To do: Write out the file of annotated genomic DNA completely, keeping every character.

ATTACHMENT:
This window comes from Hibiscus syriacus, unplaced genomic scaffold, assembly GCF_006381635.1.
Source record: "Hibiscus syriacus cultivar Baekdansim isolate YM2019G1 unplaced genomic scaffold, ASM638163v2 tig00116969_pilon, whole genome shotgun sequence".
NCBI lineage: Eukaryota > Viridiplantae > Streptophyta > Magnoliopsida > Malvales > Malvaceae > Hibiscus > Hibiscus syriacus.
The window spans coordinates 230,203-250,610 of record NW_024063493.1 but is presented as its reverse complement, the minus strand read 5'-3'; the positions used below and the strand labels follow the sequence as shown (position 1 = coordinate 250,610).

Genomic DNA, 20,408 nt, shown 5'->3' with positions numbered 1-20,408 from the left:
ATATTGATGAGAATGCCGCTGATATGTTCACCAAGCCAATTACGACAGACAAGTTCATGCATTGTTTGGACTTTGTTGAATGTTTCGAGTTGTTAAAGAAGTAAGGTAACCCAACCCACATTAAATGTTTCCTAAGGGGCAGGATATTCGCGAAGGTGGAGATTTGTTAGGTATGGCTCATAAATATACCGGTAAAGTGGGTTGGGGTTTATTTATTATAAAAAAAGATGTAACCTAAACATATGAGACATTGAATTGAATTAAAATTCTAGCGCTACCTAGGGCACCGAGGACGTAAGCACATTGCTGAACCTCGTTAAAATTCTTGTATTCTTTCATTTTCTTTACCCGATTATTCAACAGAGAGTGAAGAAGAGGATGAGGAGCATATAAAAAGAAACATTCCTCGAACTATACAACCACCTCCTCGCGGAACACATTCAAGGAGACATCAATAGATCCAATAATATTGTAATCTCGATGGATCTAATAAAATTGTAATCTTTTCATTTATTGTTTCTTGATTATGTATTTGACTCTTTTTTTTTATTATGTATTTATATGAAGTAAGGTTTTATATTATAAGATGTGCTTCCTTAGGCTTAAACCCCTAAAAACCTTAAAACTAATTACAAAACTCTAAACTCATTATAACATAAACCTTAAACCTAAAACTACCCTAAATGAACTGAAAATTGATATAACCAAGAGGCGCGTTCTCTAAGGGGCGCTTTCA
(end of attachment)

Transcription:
This window comes from Hibiscus syriacus, unplaced genomic scaffold, assembly GCF_006381635.1.
Source record: "Hibiscus syriacus cultivar Baekdansim isolate YM2019G1 unplaced genomic scaffold, ASM638163v2 tig00116969_pilon, whole genome shotgun sequence".
NCBI lineage: Eukaryota > Viridiplantae > Streptophyta > Magnoliopsida > Malvales > Malvaceae > Hibiscus > Hibiscus syriacus.
The window spans coordinates 230,203-250,610 of record NW_024063493.1 but is presented as its reverse complement, the minus strand read 5'-3'; the positions used below and the strand labels follow the sequence as shown (position 1 = coordinate 250,610).

Genomic DNA, 20,408 nt, shown 5'->3' with positions numbered 1-20,408 from the left:
ATATTGATGAGAATGCCGCTGATATGTTCACCAAGCCAATTACGACAGACAAGTTCATGCATTGTTTGGACTTTGTTGAATGTTTCGAGTTGTTAAAGAAGTAAGGTAACCCAACCCACATTAAATGTTTCCTAAGGGGCAGGATATTCGCGAAGGTGGAGATTTGTTAGGTATGGCTCATAAATATACCGGTAAAGTGGGTTGGGGTTTATTTATTATAAAAAAAGATGTAACCTAAACATATGAGACATTGAATTGAATTAAAATTCTAGCGCTACCTAGGGCACCGAGGACGTAAGCACATTGCTGAACCTCGTTAAAATTCTTGTATTCTTTCATTTTCTTTACCCGATTATTCAACAGAGAGTGAAGAAGAGGATGAGGAGCATATAAAAAGAAACATTCCTCGAACTATACAACCACCTCCTCGCGGAACACATTCAAGGAGACATCAATAGATCCAATAATATTGTAATCTCGATGGATCTAATAAAATTGTAATCTTTTCATTTATTGTTTCTTGATTATGTATTTGACTCTTTTTTTTTATTATGTATTTATATGAAGTAAGGTTTTATATTATAAGATGTGCTTCCTTAGGCTTAAACCCCTAAAAACCTTAAAACTAATTACAAAACTCTAAACTCATTATAACATAAACCTTAAACCTAAAACTACCCTAAATGAACTGAAAATTGATATAACCAAGAGGCGCGTTCTCTAAGGGGCGCTTTCA